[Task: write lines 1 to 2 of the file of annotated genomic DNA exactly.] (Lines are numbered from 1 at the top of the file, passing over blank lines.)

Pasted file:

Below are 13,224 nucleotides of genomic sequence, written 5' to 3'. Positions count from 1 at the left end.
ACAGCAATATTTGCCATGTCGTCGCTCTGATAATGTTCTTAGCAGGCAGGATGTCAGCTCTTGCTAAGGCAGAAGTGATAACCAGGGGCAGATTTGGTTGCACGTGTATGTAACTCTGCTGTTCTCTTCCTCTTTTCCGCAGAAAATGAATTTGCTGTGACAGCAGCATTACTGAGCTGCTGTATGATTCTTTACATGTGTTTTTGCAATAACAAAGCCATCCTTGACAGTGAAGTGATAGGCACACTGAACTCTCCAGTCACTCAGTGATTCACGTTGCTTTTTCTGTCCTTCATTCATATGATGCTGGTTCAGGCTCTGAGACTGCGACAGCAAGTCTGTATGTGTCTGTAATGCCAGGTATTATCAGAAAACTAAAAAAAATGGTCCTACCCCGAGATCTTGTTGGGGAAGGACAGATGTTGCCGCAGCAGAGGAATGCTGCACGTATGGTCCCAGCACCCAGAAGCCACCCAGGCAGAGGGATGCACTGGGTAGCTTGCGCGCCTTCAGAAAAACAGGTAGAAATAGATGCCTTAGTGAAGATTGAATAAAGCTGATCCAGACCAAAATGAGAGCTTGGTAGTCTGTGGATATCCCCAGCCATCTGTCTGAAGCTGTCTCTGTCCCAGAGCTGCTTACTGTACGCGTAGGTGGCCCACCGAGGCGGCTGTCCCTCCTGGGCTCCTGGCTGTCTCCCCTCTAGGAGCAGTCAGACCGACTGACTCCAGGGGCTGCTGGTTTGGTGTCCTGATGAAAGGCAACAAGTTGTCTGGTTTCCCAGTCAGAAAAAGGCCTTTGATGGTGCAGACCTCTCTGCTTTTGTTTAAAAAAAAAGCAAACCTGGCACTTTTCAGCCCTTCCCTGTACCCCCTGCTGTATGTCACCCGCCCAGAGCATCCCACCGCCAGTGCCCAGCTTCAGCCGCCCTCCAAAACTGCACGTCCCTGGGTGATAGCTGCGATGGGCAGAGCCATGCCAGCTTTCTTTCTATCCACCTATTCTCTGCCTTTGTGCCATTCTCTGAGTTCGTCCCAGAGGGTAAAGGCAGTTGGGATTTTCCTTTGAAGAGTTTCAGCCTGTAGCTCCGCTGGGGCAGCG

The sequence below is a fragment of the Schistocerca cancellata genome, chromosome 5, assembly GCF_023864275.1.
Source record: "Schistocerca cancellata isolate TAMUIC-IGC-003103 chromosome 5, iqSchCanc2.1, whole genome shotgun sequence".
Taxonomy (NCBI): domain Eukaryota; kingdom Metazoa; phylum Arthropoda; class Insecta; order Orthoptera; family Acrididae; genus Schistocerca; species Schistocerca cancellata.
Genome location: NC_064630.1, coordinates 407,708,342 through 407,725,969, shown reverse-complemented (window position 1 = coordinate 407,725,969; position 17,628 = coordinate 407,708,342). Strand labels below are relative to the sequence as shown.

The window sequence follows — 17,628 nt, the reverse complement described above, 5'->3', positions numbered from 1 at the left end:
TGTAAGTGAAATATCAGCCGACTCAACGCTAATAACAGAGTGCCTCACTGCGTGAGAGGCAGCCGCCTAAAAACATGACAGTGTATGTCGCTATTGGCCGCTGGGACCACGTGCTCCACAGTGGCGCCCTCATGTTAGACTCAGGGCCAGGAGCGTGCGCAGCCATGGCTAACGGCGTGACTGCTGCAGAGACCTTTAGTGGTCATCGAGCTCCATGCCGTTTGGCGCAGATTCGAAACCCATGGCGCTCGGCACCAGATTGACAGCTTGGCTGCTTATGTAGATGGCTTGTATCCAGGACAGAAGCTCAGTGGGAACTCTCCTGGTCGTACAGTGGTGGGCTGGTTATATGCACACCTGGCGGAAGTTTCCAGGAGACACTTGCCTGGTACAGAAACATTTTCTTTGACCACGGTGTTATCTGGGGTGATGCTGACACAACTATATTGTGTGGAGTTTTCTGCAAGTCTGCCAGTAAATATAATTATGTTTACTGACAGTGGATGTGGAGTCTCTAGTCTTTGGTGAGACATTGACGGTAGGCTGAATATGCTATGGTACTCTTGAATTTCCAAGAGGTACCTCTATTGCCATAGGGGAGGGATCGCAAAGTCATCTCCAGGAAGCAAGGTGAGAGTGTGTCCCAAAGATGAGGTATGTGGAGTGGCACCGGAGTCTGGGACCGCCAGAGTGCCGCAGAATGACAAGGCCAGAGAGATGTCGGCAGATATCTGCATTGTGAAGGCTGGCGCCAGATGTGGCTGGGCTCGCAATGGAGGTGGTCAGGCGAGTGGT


Below are 13,224 nucleotides of genomic sequence, written 5' to 3'. Positions count from 1 at the left end.
ACAGCAATATTTGCCATGTCGTCGCTCTGATAATGTTCTTAGCAGGCAGGATGTCAGCTCTTGCTAAGGCAGAAGTGATAACCAGGGGCAGATTTGGTTGCACGTGTATGTAACTCTGCTGTTCTCTTCCTCTTTTCCGCAGAAAATGAATTTGCTGTGACAGCAGCATTACTGAGCTGCTGTATGATTCTTTACATGTGTTTTTGCAATAACAAAGCCATCCTTGACAGTGAAGTGATAGGCACACTGAACTCTCCAGTCACTCAGTGATTCACGTTGCTTTTTCTGTCCTTCATTCATATGATGCTGGTTCAGGCTCTGAGACTGCGACAGCAAGTCTGTATGTGTCTGTAATGCCAGGTATTATCAGAAAACTAAAAAAAATGGTCCTACCCCGAGATCTTGTTGGGGAAGGACAGATGTTGCCGCAGCAGAGGAATGCTGCACGTATGGTCCCAGCACCCAGAAGCCACCCAGGCAGAGGGATGCACTGGGTAGCTTGCGCGCCTTCAGAAAAACAGGTAGAAATAGATGCCTTAGTGAAGATTGAATAAAGCTGATCCAGACCAAAATGAGAGCTTGGTAGTCTGTGGATATCCCCAGCCATCTGTCTGAAGCTGTCTCTGTCCCAGAGCTGCTTACTGTACGCGTAGGTGGCCCACCGAGGCGGCTGTCCCTCCTGGGCTCCTGGCTGTCTCCCCTCTAGGAGCAGTCAGACCGACTGACTCCAGGGGCTGCTGGTTTGGTGTCCTGATGAAAGGCAACAAGTTGTCTGGTTTCCCAGTCAGAAAAAGGCCTTTGATGGTGCAGACCTCTCTGCTTTTGTTTAAAAAAAAAGCAAACCTGGCACTTTTCAGCCCTTCCCTGTACCCCCTGCTGTATGTCACCCGCCCAGAGCATCCCACCGCCAGTGCCCAGCTTCAGCCGCCCTCCAAAACTGCACGTCCCTGGGTGATAGCTGCGATGGGCAGAGCCATGCCAGCTTTCTTTCTATCCACCTATTCTCTGCCTTTGTGCCATTCTCTGAGTTCGTCCCAGAGGGTAAAGGCAGTTGGGATTTTCCTTTGAAGAGTTTCAGCCTGTAGCTCCGCTGGGGCAGCG